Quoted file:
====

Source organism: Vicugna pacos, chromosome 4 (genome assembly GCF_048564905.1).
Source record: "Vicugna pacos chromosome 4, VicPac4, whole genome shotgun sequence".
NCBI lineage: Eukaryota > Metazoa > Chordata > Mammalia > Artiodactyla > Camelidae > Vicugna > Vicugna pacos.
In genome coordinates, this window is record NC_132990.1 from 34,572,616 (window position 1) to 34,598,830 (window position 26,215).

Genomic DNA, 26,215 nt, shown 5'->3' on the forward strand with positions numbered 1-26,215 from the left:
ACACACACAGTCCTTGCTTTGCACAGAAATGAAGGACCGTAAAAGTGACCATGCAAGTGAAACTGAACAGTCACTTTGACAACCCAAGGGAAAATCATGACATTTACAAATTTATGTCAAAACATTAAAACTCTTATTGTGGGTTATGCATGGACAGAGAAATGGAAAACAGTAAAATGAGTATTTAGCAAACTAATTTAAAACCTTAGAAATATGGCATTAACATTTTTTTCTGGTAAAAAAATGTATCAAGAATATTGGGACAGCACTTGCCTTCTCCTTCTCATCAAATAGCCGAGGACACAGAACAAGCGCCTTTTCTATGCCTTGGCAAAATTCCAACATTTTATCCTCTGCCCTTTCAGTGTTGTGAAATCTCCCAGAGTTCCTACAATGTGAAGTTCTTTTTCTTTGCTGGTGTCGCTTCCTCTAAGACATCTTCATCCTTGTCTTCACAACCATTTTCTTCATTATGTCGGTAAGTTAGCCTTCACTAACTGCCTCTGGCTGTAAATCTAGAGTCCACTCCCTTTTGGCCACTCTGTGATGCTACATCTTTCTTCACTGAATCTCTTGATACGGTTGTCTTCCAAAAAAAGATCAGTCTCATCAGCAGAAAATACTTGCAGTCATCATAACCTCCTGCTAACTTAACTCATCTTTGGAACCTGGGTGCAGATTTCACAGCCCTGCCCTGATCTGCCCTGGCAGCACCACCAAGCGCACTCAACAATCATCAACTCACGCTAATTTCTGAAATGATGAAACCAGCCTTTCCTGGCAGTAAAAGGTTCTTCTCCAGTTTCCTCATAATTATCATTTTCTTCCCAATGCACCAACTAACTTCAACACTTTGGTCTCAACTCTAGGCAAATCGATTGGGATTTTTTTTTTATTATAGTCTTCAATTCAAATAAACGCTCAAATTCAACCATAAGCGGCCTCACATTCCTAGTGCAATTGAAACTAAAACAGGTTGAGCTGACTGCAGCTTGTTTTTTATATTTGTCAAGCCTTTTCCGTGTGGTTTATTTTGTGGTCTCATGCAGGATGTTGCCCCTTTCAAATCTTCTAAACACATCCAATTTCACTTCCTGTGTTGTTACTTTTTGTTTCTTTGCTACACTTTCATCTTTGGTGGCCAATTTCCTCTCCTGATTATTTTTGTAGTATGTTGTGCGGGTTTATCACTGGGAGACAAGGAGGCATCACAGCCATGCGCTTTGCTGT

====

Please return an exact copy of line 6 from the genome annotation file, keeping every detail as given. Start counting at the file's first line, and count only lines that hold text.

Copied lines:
ACACACACAGTCCTTGCTTTGCACAGAAATGAAGGACCGTAAAAGTGACCATGCAAGTGAAACTGAACAGTCACTTTGACAACCCAAGGGAAAATCATGACATTTACAAATTTATGTCAAAACATTAAAACTCTTATTGTGGGTTATGCATGGACAGAGAAATGGAAAACAGTAAAATGAGTATTTAGCAAACTAATTTAAAACCTTAGAAATATGGCATTAACATTTTTTTCTGGTAAAAAAATGTATCAAGAATATTGGGACAGCACTTGCCTTCTCCTTCTCATCAAATAGCCGAGGACACAGAACAAGCGCCTTTTCTATGCCTTGGCAAAATTCCAACATTTTATCCTCTGCCCTTTCAGTGTTGTGAAATCTCCCAGAGTTCCTACAATGTGAAGTTCTTTTTCTTTGCTGGTGTCGCTTCCTCTAAGACATCTTCATCCTTGTCTTCACAACCATTTTCTTCATTATGTCGGTAAGTTAGCCTTCACTAACTGCCTCTGGCTGTAAATCTAGAGTCCACTCCCTTTTGGCCACTCTGTGATGCTACATCTTTCTTCACTGAATCTCTTGATACGGTTGTCTTCCAAAAAAAGATCAGTCTCATCAGCAGAAAATACTTGCAGTCATCATAACCTCCTGCTAACTTAACTCATCTTTGGAACCTGGGTGCAGATTTCACAGCCCTGCCCTGATCTGCCCTGGCAGCACCACCAAGCGCACTCAACAATCATCAACTCACGCTAATTTCTGAAATGATGAAACCAGCCTTTCCTGGCAGTAAAAGGTTCTTCTCCAGTTTCCTCATAATTATCATTTTCTTCCCAATGCACCAACTAACTTCAACACTTTGGTCTCAACTCTAGGCAAATCGATTGGGATTTTTTTTTTATTATAGTCTTCAATTCAAATAAACGCTCAAATTCAACCATAAGCGGCCTCACATTCCTAGTGCAATTGAAACTAAAACAGGTTGAGCTGACTGCAGCTTGTTTTTTATATTTGTCAAGCCTTTTCCGTGTGGTTTATTTTGTGGTCTCATGCAGGATGTTGCCCCTTTCAAATCTTCTAAACACATCCAATTTCACTTCCTGTGTTGTTACTTTTTGTTTCTTTGCTACACTTTCATCTTTGGTGGCCAATTTCCTCTCCTGATTATTTTTGTAGTATGTTGTGCGGGTTTATCACTGGGAGACAAGGAGGCATCACAGCCATGCGCTTTGCTGT